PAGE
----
It is important for the federal government to continue to play a role in energy development, said a trio of speakers from different backgrounds at the ARPA-E Energy Innovation Summit.
National security and energy security go hand-in-hand, retired Marine Gen. Jim Jones said at the conference in Maryland. The U.S. must strive to be energy secure because enemies have repeatedly targeted its fuel sources, said Jones, a former national security adviser.
Energy is a target because of the “enormous power it confers on those who have it and the vulnerability it spells for those who do not,” he said.
Jones said it is troubling that decades after the Arab oil embargo, the country still has no sound energy policy or a single senior official in charge of steering energy policy. That’s the reason his national security consultancy, Jones Group International, is recommending the creation of a national energy council, headed by the secretary of the Energy Department, as well as a position of senior director of energy on the National Security Council. (read more…)
American innovation brought about the natural gas production boom the U.S. is now experiencing, and Americans would be fools not to capitalize on it, energy tycoon T. Boone Pickens said at the ARPA-E Energy Innovation Summit in Maryland.
The U.S. has the advantages of the Marcellus Shale Formation — which mostly sits under New York, Pennsylvania, West Virginia and Ohio and is the world’s biggest natural gas field — and the technology to successfully extract gas from it, Pickens said. Similar wells have been attempted in Europe but haven’t produced results like those in America.
“This is a resource that we have to use in this country, and you can recover the economy off of the resource,” Pickens said.
The innovation of American drillers have led to 800,000 hydraulically fractured wells in the U.S. to date, Pickens said.
The abundance of natural gas could help the U.S. be more energy secure and decrease reliance on oil imported from less stable regions of the world. (read more…)
“It would be like trying to clap with one hand.”
That is how the man tasked with leading the U.S. government’s effort to share and safeguard information describes the prospect of trying to accomplish that goal without collaboration from the geospatial community. Kshemendra Paul, program manager for the government’s Information Sharing Environment, says that while the government’s role in cybersecurity has been all over the news lately, the ISE is in no way new to the information-safeguarding landscape. Born out of the events of 9/11, the ISE was created to help various government agencies share data with an eye toward enhancing national security.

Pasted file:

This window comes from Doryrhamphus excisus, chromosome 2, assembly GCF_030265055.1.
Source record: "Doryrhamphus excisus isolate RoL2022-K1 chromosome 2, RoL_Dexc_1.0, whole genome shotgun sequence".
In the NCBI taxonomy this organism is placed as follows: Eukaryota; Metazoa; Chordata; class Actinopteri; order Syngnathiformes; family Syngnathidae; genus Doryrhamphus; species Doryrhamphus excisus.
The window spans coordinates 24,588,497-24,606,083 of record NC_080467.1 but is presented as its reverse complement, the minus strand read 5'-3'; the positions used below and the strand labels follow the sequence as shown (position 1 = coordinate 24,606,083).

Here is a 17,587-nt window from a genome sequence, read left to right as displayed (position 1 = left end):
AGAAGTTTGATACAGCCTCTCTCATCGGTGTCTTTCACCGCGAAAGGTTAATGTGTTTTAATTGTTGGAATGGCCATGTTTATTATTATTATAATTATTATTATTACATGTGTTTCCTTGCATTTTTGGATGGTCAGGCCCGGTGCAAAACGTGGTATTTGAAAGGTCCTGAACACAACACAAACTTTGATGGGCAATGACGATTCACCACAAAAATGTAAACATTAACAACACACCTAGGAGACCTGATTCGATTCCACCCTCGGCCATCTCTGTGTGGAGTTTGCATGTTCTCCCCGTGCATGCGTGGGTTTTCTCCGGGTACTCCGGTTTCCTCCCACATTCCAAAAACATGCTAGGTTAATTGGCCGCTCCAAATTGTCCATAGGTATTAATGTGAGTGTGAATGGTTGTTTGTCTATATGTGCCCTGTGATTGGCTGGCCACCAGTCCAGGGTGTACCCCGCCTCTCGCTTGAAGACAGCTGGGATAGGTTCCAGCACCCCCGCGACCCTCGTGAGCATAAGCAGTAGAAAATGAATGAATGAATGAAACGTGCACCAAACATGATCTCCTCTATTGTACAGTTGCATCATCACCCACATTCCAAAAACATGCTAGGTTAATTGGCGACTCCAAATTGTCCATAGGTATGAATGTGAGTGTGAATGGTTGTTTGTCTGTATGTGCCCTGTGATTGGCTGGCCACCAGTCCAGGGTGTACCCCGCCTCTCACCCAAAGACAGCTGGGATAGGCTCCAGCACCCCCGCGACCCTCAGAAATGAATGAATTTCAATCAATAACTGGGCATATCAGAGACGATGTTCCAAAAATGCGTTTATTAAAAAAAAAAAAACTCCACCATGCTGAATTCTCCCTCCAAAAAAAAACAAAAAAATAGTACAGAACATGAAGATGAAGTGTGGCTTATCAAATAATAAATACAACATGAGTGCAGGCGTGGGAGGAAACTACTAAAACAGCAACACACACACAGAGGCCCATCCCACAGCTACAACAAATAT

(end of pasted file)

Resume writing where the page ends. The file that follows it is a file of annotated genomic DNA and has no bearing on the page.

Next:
On the sidelines of Esri’s FedGIS conference this week in Washington, Paul highlighted some of the initiatives the ISE has undertaken to help federal, state, local and tribal level authorities collect, share and safeguard what Paul describes as “a tsunami of data.” Paul also noted how close work with groups outside the government has paved the way for ISE best practices to spread beyond the realm of counterterrorism into areas like domestic policing and disaster preparedness. (read more…)
The biofuels industry might have powerful enemies in oil and food groups, but Agriculture Secretary Tom Vilsack has a plan to defeat them.
At the Renewable Fuels Association‘s National Ethanol Conference in Las Vegas, Vilsack told the audience Thursday to combat attacks on the industry and federal policy that helps it compete, because it’s too important not to. The industry is being tested by environmental groups that don’t see biofuels’ benefits, by the oil industry in court and by trade matters overseas.
Why the challenges?
“I believe there’s a reason, and that reason is that you’re winning. … The folks on the other side are a bit concerned that you’re winning,” Vilsack said. “So my message to you, in part, is you’ve got to keep pushing on. You’ve got to keep fighting.”
The problem, he said, is that the population is increasingly disconnected from rural America, despite providing 85% of the food consumed nationwide and helping to make the country less reliant on foreign oil. (read more…)
What’s needed to make biofuels the next American success story? Panelists at the Renewable Fuels Association‘s National Ethanol Conference in Las Vegas on Wednesday had some differing ideas, but most agreed that the policies in place can be enhanced.
Despite what critics have said in recent months, the Renewable Fuel Standard, or RFS — which, among other things, established that a certain number of gallons of ethanol must be blended into the nation’s gasoline supply — is being met, thanks to flexibility built into the program, some panelists said.
Mark McMinimy, director of Guggenheim Securities, said investors rely on the RFS because so many industries depend on the stability of biofuels. Farm-equipment manufacturers, seed-development companies, enzyme marketers, fuel blenders, food manufacturers and the livestock industry are interconnected through biofuels, he said. Investors worry about crops from year to year, and policy instability would only worsen that.
Last year, the U.S. (read more…)